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2020 | OriginalPaper | Chapter

2. Going “Rogue”: National Parks, Discourses of American Identity and Resistance on Twitter

Authors : Joanne Marras Tate, Vincent Russell, Rachel Larsen, Ellie Busch

Published in: Twitter, the Public Sphere, and the Chaos of Online Deliberation

Publisher: Springer International Publishing

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Abstract

This chapter examines three ‘alternative’ national parks Twitter accounts created in response to censorship about climate change imposed by the Trump administration in 2017. Drawing on Critical Discourse Analysis and theory by Fairclough (Language and power. Longman, London, 1989), Tracy and Robles (Everyday talk: Building and reflecting identities. The Guilford Press, New York, 2013) and Foucault (The archaeology of knowledge. Pantheon, New York, 1972), this chapter finds that the tweets call upon ideas of US national identity through the use of themes like pristine wilderness, historic legacy and wisdom by past American leaders. The authors identify Twitter as a platform that allows a space for protest and collective resistance. The tweets engendered civic participation around a perspective counter to the official line, and in doing so, foregrounded a romanticized sense of national identity.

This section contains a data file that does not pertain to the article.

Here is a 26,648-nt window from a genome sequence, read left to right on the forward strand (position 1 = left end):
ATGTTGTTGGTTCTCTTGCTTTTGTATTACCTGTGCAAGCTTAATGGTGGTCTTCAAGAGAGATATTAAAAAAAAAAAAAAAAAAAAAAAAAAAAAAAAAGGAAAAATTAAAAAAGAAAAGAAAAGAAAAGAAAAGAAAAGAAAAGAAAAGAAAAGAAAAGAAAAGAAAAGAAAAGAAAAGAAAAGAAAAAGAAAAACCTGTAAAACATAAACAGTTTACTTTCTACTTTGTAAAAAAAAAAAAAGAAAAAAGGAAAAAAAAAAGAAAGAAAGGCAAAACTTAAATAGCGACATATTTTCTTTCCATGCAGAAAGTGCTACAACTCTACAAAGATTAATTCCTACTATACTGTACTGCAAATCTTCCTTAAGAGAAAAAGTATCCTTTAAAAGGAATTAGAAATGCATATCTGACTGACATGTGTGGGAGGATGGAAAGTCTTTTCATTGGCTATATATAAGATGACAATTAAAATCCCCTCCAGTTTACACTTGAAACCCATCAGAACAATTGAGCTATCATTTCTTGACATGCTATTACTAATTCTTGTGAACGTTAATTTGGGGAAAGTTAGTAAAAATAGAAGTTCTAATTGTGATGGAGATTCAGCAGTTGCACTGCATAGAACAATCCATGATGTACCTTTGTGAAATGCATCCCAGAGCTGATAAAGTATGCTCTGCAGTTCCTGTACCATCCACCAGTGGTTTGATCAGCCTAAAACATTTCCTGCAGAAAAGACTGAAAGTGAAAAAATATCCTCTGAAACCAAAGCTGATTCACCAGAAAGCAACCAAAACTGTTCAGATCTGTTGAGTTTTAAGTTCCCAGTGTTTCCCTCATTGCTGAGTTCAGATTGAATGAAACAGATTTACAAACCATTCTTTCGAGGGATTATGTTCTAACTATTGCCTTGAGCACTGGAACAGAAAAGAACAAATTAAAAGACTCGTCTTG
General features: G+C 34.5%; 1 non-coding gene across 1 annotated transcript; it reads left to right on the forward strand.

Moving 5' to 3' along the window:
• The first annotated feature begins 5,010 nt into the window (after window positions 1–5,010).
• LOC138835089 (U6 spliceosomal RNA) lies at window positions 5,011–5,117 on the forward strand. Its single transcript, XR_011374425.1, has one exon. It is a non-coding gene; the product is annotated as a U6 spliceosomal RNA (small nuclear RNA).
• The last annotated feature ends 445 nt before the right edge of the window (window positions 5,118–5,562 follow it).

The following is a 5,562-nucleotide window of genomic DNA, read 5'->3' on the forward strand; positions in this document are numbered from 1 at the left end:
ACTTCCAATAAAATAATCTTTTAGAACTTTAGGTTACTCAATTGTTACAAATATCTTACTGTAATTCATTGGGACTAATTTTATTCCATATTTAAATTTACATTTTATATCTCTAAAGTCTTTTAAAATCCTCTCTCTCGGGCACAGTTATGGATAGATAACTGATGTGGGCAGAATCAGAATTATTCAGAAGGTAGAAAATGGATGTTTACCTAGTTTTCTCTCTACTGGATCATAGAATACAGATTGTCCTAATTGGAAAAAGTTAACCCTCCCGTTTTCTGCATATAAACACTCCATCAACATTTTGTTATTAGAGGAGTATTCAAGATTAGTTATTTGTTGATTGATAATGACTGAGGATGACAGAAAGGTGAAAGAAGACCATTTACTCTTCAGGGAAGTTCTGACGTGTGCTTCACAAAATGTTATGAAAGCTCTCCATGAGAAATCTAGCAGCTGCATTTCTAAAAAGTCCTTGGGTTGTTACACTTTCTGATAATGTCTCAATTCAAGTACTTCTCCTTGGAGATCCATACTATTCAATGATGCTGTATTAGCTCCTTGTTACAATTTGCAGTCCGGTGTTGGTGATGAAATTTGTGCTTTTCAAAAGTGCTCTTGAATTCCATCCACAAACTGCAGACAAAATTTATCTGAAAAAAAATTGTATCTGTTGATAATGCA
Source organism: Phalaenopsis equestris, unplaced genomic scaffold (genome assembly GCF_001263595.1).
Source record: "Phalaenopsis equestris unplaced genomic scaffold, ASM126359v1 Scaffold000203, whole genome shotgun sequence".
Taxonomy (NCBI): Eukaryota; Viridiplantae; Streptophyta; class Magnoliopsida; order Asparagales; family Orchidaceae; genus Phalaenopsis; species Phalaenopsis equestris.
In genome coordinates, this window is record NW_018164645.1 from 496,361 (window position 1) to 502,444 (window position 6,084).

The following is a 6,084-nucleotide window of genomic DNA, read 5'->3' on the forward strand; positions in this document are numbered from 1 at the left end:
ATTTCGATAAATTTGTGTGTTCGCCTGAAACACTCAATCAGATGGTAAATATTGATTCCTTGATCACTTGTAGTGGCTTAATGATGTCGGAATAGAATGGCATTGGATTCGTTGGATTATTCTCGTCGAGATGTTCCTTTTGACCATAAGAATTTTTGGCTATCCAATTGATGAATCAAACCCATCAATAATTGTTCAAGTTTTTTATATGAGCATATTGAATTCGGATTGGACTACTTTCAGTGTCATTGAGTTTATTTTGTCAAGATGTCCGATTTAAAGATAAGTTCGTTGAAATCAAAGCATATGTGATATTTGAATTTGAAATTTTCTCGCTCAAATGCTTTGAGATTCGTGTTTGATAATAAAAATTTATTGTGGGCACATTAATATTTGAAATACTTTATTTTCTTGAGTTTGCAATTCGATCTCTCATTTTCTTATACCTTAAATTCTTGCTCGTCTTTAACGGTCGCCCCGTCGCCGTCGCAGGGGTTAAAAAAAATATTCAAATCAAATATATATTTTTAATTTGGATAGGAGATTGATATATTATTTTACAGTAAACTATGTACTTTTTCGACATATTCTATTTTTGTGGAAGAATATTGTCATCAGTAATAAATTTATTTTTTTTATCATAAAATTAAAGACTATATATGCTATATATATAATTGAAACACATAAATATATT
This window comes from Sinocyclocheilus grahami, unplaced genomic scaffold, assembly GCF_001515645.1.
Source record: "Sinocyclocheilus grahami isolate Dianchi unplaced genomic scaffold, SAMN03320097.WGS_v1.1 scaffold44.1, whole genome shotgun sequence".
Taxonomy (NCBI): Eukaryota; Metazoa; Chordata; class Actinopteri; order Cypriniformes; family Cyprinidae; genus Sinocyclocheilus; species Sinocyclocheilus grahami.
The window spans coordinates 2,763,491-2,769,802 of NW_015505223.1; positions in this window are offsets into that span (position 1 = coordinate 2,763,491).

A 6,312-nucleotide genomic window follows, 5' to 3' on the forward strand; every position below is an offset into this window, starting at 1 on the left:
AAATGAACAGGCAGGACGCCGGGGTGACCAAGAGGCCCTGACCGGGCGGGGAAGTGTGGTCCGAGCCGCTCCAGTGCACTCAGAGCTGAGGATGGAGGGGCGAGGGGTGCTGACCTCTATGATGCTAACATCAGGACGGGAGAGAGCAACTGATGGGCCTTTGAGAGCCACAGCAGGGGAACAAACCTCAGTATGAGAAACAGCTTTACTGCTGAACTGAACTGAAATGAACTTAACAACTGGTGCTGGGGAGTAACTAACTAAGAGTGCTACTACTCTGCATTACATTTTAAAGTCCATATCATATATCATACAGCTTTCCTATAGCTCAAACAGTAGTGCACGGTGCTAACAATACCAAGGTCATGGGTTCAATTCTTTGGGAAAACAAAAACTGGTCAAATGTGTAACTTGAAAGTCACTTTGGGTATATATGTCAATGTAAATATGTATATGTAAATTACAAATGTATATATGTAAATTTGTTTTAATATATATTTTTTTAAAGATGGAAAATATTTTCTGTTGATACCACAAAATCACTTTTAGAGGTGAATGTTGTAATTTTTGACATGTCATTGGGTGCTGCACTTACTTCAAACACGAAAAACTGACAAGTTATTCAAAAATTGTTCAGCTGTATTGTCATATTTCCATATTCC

Footnotes
4
When elected representatives would not answer phones, the accounts encouraged people to send faxes. They implemented the hashtag #faxtivism to encourage participants to act outside of the online platform.
 
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Metadata
Title
Going “Rogue”: National Parks, Discourses of American Identity and Resistance on Twitter
Authors
Joanne Marras Tate
Vincent Russell
Rachel Larsen
Ellie Busch
Copyright Year
2020
Publisher
Springer International Publishing
DOI
https://doi.org/10.1007/978-3-030-41421-4_2